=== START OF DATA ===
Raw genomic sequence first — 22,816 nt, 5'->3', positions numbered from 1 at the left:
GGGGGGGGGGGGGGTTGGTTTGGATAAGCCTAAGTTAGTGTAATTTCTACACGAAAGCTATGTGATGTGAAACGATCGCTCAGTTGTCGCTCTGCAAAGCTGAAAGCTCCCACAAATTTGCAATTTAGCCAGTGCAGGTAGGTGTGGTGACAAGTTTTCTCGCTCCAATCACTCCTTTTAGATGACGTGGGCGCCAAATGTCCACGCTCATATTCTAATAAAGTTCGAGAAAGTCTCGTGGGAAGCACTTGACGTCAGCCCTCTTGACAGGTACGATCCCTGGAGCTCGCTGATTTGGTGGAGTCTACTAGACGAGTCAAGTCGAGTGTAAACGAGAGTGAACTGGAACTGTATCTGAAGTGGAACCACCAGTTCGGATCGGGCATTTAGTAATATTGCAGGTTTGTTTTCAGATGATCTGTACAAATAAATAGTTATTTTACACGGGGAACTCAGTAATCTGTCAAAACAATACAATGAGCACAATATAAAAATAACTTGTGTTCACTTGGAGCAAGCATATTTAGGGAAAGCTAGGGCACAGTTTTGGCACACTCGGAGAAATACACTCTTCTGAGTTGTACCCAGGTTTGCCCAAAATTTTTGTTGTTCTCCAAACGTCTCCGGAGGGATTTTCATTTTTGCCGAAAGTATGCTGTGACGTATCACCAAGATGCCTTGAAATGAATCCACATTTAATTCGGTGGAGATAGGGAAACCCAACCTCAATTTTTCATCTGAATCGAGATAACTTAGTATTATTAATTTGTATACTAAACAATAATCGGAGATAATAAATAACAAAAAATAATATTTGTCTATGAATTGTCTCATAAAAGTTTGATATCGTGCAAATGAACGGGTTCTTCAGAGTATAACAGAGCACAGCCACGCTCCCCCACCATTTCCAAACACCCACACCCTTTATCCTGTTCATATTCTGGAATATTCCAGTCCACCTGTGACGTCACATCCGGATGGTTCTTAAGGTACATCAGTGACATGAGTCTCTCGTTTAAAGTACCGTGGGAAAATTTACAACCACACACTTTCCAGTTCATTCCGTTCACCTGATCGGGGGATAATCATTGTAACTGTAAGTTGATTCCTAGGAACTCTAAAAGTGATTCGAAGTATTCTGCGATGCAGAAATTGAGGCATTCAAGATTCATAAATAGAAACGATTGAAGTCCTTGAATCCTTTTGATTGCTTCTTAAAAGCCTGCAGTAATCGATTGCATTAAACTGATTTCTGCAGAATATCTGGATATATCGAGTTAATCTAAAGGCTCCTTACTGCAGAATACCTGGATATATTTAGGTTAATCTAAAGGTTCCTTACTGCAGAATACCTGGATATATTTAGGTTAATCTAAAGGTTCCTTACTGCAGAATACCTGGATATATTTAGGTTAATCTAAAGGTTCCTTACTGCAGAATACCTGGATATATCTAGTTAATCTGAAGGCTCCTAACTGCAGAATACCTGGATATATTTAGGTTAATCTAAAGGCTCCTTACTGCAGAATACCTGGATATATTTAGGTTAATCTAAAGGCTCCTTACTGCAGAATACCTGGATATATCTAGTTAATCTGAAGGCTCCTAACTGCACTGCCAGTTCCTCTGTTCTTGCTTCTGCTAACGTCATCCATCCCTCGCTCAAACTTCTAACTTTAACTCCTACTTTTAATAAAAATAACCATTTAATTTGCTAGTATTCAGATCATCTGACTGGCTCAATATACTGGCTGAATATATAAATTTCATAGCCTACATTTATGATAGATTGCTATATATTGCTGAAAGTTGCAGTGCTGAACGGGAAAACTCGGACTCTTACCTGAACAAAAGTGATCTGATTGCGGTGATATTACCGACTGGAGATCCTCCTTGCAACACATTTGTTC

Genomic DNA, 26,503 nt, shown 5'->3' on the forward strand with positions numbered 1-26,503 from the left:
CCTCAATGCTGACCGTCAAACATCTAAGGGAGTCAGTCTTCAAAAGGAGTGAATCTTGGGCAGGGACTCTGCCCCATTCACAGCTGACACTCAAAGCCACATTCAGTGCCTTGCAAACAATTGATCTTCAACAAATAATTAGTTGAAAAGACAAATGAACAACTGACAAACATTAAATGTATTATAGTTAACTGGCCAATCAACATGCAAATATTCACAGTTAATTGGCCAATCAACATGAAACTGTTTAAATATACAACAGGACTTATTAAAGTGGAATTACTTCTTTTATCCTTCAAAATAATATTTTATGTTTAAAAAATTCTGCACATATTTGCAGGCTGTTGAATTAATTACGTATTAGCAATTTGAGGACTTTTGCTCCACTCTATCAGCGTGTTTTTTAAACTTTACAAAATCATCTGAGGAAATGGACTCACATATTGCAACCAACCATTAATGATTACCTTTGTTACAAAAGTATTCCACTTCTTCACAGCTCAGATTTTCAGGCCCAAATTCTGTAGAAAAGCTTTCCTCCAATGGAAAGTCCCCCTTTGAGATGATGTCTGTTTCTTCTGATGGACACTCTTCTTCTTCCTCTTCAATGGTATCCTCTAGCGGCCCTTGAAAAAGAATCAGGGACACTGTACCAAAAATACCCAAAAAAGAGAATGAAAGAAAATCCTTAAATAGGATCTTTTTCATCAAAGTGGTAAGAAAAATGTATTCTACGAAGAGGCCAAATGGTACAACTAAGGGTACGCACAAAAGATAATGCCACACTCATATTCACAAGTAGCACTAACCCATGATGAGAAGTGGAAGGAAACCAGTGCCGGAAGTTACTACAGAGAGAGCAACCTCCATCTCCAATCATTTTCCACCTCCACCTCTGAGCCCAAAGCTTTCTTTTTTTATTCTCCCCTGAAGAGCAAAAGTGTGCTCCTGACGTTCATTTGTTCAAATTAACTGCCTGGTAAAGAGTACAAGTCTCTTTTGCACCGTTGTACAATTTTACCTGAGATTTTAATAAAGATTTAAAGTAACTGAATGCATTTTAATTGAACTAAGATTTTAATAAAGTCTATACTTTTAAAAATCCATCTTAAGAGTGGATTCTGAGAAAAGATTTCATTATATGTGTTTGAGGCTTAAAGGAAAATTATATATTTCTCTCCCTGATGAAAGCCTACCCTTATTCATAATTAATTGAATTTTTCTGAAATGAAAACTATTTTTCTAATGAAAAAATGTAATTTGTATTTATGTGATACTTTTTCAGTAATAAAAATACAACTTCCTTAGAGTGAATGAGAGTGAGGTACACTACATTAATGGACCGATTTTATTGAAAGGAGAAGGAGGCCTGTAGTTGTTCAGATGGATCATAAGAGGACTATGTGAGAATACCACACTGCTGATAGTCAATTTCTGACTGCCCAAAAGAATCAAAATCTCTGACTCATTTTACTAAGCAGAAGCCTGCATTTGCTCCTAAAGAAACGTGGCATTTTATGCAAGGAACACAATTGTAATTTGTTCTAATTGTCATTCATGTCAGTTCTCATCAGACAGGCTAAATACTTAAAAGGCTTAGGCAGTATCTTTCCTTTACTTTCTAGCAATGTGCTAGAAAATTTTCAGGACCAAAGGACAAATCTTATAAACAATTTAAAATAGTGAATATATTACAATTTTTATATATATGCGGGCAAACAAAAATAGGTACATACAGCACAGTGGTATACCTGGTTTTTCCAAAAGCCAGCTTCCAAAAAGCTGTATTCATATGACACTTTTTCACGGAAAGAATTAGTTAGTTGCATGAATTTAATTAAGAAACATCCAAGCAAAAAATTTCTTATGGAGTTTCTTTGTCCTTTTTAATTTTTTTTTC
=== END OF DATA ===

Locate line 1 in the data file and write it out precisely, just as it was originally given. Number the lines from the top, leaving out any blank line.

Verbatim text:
Raw genomic sequence first — 22,816 nt, 5'->3', positions numbered from 1 at the left: